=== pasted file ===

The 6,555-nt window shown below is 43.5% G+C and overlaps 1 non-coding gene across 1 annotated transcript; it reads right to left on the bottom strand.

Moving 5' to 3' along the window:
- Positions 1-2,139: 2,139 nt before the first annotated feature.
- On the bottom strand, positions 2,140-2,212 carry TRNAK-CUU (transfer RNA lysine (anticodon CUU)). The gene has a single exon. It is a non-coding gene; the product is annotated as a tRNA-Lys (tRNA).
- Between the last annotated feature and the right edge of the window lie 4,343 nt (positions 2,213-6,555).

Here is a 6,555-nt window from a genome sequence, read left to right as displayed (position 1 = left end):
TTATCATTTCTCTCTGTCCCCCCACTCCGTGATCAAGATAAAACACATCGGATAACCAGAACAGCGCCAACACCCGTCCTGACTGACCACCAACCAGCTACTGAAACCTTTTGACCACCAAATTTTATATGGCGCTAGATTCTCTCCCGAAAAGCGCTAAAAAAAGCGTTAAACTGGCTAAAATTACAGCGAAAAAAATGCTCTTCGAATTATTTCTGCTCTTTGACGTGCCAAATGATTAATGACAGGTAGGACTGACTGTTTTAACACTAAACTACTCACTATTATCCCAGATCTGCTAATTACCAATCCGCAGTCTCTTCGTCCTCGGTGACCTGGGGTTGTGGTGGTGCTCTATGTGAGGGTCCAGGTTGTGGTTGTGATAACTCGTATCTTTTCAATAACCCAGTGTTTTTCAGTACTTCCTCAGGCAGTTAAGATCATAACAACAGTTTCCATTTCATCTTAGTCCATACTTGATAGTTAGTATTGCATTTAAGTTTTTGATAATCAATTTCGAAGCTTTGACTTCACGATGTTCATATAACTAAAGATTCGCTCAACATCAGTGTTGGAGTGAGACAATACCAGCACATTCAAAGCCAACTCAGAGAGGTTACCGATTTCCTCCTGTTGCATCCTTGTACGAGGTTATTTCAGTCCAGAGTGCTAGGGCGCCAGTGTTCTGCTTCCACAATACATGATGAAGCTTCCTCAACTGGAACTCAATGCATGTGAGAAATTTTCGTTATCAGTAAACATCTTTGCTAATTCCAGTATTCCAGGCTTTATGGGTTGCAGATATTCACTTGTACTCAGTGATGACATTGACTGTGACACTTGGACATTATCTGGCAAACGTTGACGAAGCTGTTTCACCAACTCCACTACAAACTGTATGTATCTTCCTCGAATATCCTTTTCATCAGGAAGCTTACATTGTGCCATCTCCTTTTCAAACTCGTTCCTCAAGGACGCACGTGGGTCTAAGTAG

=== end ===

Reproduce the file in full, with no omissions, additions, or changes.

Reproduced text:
The 6,555-nt window shown below is 43.5% G+C and overlaps 1 non-coding gene across 1 annotated transcript; it reads right to left on the bottom strand.

Moving 5' to 3' along the window:
- Positions 1-2,139: 2,139 nt before the first annotated feature.
- On the bottom strand, positions 2,140-2,212 carry TRNAK-CUU (transfer RNA lysine (anticodon CUU)). The gene has a single exon. It is a non-coding gene; the product is annotated as a tRNA-Lys (tRNA).
- Between the last annotated feature and the right edge of the window lie 4,343 nt (positions 2,213-6,555).

Here is a 6,555-nt window from a genome sequence, read left to right as displayed (position 1 = left end):
TTATCATTTCTCTCTGTCCCCCCACTCCGTGATCAAGATAAAACACATCGGATAACCAGAACAGCGCCAACACCCGTCCTGACTGACCACCAACCAGCTACTGAAACCTTTTGACCACCAAATTTTATATGGCGCTAGATTCTCTCCCGAAAAGCGCTAAAAAAAGCGTTAAACTGGCTAAAATTACAGCGAAAAAAATGCTCTTCGAATTATTTCTGCTCTTTGACGTGCCAAATGATTAATGACAGGTAGGACTGACTGTTTTAACACTAAACTACTCACTATTATCCCAGATCTGCTAATTACCAATCCGCAGTCTCTTCGTCCTCGGTGACCTGGGGTTGTGGTGGTGCTCTATGTGAGGGTCCAGGTTGTGGTTGTGATAACTCGTATCTTTTCAATAACCCAGTGTTTTTCAGTACTTCCTCAGGCAGTTAAGATCATAACAACAGTTTCCATTTCATCTTAGTCCATACTTGATAGTTAGTATTGCATTTAAGTTTTTGATAATCAATTTCGAAGCTTTGACTTCACGATGTTCATATAACTAAAGATTCGCTCAACATCAGTGTTGGAGTGAGACAATACCAGCACATTCAAAGCCAACTCAGAGAGGTTACCGATTTCCTCCTGTTGCATCCTTGTACGAGGTTATTTCAGTCCAGAGTGCTAGGGCGCCAGTGTTCTGCTTCCACAATACATGATGAAGCTTCCTCAACTGGAACTCAATGCATGTGAGAAATTTTCGTTATCAGTAAACATCTTTGCTAATTCCAGTATTCCAGGCTTTATGGGTTGCAGATATTCACTTGTACTCAGTGATGACATTGACTGTGACACTTGGACATTATCTGGCAAACGTTGACGAAGCTGTTTCACCAACTCCACTACAAACTGTATGTATCTTCCTCGAATATCCTTTTCATCAGGAAGCTTACATTGTGCCATCTCCTTTTCAAACTCGTTCCTCAAGGACGCACGTGGGTCTAAGTAG